Here are additional details for the U.S. stock market, which had the highest returns for the quarter. Large growth was ahead of large value and small growth was ahead of small value.

22.png

If we look back over the past 10 years, the value premium has been negative as large and small growth have outperformed large and small value. This is unusual, and the trend has extended for a very long time, which is a sound reason to maintain portfolio discipline as the trend is likely to reverse.

23.png
24.png

Bond market values around the world were mixed due to a parallel shift up in the yield curve. Notice how similar the increase in rates is across all bond maturities.

25.png

During the third quarter, the yield on the 5-year Treasury note rose 21 basis points (bps), ending at 2.94%. The yield on the 10-year Treasury note increased 20 bps to 3.05%. The 30-year Treasury bond yield rose 21 bps to finish at 3.19%.  The Fed has raised the overnight lending rate another 0.25% this past quarter, from 2% to 2.25%, and the Fed is expected to raise the rate another quarter point before year end.

 

Here is a look at fixed income returns:

26.png
27.png

Notice the high yield bond sector is still performing well over the past quarter and the past year, a sign of economic strength. As rates rise at the short end, it helps savers earn a higher return, providing confidence and more purchasing power.

 

Unemployment is at a new low of 3.8%, last seen in 1969. This is positive for consumer spending and its impact on higher GDP growth. The housing market is showing signs of slowing down with price declines in the most expensive locations and sizeable declines in home building stock values. (The chart below is from Bureau of Labor Statistics):

28.png

One cannot time markets and the short-term news cycle is just noise. Our advice is not to react emotionally to markets and the news cycle.  Maintaining a long-term focus is critical for your success as an investor. Here is a sample of how the global stock market responded to headlines news during the third quarter (notice the insert of the second graph that compares the last 12 months to the long term):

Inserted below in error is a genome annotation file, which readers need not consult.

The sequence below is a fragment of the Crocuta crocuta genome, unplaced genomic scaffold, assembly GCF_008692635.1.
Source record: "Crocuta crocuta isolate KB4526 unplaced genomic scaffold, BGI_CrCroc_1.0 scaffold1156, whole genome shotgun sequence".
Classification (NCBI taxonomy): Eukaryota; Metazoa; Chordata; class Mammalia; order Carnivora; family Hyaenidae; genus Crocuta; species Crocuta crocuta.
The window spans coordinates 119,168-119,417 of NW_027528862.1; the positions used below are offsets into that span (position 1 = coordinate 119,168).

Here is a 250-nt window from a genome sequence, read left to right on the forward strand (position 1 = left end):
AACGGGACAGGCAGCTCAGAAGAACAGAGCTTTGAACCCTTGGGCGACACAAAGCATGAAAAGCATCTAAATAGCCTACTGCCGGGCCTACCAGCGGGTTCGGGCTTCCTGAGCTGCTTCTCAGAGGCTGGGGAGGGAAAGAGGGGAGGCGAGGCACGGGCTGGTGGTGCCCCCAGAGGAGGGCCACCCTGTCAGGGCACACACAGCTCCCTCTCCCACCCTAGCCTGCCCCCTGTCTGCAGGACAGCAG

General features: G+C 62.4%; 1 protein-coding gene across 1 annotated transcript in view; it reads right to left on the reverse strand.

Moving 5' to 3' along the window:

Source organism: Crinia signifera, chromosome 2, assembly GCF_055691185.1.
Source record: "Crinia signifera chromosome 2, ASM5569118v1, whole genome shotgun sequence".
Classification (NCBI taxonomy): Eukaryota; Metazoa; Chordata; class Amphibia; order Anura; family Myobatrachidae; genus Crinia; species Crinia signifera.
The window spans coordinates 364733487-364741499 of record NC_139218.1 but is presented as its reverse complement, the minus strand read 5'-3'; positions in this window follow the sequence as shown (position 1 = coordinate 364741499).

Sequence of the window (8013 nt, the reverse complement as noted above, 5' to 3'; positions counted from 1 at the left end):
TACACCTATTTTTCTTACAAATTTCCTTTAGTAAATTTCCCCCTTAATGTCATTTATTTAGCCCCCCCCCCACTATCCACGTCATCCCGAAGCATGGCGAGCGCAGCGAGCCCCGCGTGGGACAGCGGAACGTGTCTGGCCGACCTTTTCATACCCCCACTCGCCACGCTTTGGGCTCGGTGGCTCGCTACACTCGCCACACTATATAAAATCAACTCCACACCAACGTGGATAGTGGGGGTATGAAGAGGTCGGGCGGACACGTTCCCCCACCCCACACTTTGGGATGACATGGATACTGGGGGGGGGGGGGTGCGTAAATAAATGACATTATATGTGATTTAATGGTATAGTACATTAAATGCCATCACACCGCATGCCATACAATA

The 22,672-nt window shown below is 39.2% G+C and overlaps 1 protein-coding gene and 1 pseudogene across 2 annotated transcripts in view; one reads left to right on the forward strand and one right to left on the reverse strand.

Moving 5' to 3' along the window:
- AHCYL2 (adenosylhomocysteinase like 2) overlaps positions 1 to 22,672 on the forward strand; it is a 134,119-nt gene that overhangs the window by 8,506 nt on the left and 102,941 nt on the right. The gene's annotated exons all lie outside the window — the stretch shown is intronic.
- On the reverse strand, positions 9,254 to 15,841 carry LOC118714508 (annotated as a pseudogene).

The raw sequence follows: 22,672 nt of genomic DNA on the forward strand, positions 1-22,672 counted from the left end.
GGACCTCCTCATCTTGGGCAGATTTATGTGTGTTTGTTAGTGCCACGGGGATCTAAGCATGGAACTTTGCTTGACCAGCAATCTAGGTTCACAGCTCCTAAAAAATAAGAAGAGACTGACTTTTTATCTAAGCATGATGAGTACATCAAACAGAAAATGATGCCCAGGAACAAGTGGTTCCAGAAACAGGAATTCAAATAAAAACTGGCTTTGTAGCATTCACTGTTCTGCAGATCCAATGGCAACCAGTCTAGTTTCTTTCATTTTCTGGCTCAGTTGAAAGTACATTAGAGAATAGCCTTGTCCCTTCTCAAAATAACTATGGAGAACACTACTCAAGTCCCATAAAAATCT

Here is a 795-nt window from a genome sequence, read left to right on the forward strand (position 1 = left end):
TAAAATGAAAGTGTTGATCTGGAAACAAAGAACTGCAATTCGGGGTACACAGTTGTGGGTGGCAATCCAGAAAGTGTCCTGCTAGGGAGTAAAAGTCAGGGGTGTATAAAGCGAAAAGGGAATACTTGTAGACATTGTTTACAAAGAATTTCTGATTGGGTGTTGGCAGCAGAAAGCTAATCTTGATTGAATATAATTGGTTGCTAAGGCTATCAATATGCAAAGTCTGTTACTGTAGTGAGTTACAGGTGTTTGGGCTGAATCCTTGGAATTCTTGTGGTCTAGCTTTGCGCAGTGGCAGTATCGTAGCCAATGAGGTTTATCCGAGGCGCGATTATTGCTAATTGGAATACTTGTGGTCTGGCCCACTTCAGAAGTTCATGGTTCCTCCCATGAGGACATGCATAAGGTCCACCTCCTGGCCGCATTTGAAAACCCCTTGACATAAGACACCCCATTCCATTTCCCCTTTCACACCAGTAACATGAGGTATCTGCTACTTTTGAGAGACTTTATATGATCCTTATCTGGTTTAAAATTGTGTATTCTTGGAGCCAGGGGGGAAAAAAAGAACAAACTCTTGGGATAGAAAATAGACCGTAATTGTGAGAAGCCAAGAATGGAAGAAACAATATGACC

29.png
30.png
32.png

CONCLUSION

 

The third quarter jump in U.S. large cap stocks valuations was impressive; but concerns regarding high valuations for growth stocks seem to be coming to the forefront in October.  We view any pullback in U.S. stock valuations as healthy given the current lofty valuations. International and emerging market stocks have improved valuations. We are closely watching bond markets for any increase in credit spreads, increasing short term rates that may attract capital flows out of stocks and into bonds, and/or a yield curve inversion or spike in interest rates that could cause a deeper stock correction. So far in October, the fixed income markets are behaving well, but the S&P 500 volatility index, known as the VIX has spiked (showcasing the importance of a diversified portfolio that tempers volatility). 

 

We recommend adhering to our five points outlined above and to the investment strategy that has always been in place as this strategy is not reactionary and has been built on a foundation of empirical evidence from rigorous research instead of the shaky foundation of emotional reactions and crystal ball prognostications.  In other words, be proactive with a plan in place as opposed to emotionally reactive.

 

 

Standardized Performance Data and Disclosures

 

Russell data © Russell Investment Group 1995-2017, all rights reserved. Dow Jones data provided by Dow Jones Indexes. MSCI data copyright MSCI 2017, all rights reserved. S&P data provided by Standard & Poor’s Index Services Group. The BofA Merrill Lynch Indices are used with permission; © 2017 Merrill Lynch, Pierce, Fenner & Smith Inc.; all rights reserved. Citigroup bond indices copyright 2017 by Citigroup. Barclays data provided by Barclays Bank PLC. Indices are not available for direct investment; their performance does not reflect the expenses associated with the management of an actual portfolio.